A Close Shave Treat for Dads in Leeds
It’s often said that mothers need any luxuries they can squeeze into their daily routines. Well, The Traditional Shaving Company in Leeds feels that hard-working fathers everywhere deserve the same.
They helped dynamic dads with their Ultimate Father’s Day on 15th June. Participants were treated to a 45 minute cut-throat shave, a single malt Scotch whisky tasting, food and £20 to spend on food and drink at The Pit Bar.
The family business sells “high quality traditional wet shaving products.” Everything comes with their recommendation and meets their “exacting quality expectations.” Brands include Edwin Jagger, Taylor of Old Bond Street and Truefitt & Hill, and the store also sells a variety of personal grooming products, cufflinks and accessories.
A wet shave can be accomplished with modern tools, but traditionalists swear by either safety or straight (also called cut-throat) razors. Straight razors must be kept extremely sharp, require serious tutelage and great care must be taken during the shave. In many countries this type of shaving remained common until the 1950s.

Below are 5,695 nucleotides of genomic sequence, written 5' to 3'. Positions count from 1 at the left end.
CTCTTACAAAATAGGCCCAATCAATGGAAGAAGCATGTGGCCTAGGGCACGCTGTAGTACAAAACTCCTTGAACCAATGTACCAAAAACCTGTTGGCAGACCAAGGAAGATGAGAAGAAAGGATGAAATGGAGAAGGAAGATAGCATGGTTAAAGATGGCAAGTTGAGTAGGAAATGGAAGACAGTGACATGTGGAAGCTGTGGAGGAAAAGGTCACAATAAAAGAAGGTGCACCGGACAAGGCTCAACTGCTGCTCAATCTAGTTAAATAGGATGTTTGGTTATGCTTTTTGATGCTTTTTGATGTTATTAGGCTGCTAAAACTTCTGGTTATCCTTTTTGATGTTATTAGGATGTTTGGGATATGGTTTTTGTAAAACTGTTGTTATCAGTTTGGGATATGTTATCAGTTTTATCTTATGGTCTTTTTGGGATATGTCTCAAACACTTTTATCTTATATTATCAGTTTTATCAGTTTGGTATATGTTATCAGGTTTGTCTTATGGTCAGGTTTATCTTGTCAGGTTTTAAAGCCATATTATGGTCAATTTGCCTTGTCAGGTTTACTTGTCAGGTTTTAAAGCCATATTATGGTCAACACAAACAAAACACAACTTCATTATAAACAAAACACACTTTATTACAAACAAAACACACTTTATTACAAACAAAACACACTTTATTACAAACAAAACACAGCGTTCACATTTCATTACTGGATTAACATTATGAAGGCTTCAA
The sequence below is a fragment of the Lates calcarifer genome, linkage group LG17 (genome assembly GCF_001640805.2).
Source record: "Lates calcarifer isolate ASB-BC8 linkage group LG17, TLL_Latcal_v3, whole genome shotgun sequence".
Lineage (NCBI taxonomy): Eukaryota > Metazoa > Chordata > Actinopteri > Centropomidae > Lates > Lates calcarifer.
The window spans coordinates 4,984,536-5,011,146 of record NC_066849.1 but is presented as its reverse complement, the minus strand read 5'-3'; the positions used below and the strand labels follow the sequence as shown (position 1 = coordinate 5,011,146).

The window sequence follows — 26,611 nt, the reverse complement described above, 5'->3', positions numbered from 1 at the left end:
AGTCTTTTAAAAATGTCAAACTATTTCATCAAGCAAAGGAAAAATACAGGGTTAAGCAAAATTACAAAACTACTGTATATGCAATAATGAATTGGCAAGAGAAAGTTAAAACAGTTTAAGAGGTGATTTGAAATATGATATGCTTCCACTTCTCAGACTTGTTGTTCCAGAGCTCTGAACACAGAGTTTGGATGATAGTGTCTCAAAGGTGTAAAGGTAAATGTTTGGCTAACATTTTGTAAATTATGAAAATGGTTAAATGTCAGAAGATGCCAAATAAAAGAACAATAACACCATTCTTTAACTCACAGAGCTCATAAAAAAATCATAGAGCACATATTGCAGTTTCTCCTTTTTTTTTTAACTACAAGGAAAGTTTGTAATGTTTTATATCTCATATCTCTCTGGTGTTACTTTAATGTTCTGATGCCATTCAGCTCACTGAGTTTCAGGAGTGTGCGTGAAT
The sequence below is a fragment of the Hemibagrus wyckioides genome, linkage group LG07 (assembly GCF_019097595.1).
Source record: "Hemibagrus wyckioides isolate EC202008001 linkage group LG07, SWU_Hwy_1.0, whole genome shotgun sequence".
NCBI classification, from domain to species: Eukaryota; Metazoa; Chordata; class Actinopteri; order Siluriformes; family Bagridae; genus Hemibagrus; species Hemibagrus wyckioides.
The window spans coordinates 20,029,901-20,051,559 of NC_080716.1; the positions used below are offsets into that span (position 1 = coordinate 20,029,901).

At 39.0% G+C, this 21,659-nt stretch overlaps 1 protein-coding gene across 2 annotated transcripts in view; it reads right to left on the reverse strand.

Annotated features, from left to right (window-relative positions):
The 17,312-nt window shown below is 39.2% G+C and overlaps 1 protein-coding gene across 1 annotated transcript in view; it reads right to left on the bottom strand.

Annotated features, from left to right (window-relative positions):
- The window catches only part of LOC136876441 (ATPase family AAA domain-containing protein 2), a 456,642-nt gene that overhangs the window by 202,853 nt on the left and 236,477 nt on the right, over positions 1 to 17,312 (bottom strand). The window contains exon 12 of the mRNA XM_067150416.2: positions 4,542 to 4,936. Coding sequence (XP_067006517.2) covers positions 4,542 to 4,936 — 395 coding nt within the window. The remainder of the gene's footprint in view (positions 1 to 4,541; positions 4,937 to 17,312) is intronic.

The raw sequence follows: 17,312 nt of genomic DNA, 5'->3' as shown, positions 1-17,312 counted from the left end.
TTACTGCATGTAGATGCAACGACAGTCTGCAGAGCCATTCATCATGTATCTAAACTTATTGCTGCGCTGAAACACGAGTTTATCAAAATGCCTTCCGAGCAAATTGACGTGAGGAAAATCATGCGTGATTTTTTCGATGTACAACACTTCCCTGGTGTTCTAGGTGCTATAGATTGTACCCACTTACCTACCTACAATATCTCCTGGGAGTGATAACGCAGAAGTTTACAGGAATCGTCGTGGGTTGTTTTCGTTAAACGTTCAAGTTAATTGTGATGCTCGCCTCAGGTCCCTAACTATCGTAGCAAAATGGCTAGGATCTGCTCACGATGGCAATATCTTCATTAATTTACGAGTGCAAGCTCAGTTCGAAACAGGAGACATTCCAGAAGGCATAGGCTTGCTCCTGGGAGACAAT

Proponents believe that after the initial investment in equipment, a man’s shaving practice will be more cost effective, producing a closer shave that feels like “meditation and preparation for the day” instead of a chore to be gotten over with quickly. Tools can easily become family heirlooms, look more impressive sink-side and save landfills from disposable razor and aerosol can waste.
Coordinator Matthew Briggs says they held the event to get fresh customers. “Our shop is quite new; building customer awareness is our main priority at the moment,” he notes, adding that current customers were the key to promotions. “We sent email newsletters and posted on Facebook and Twitter. We also printed flyers which we handed out in Leeds, and gave one to each customer who visited the shop.”
The highlight of the day for Briggs “is seeing people after they’ve had a real cut-throat shave. A lot of men wish they could have one, but don’t know where to go. When you have your first one, it’s a very nice treat.” He notes that organising third parties for the event was the hardest part of planning.
“We hired a barber for the day, had a drinks expert for the whisky, and food supplied by a local bar/restaurant. My advice would be to start promoting the event early and to really work hard on getting as much coverage as possible.”
What special events help bring more customers into your store?
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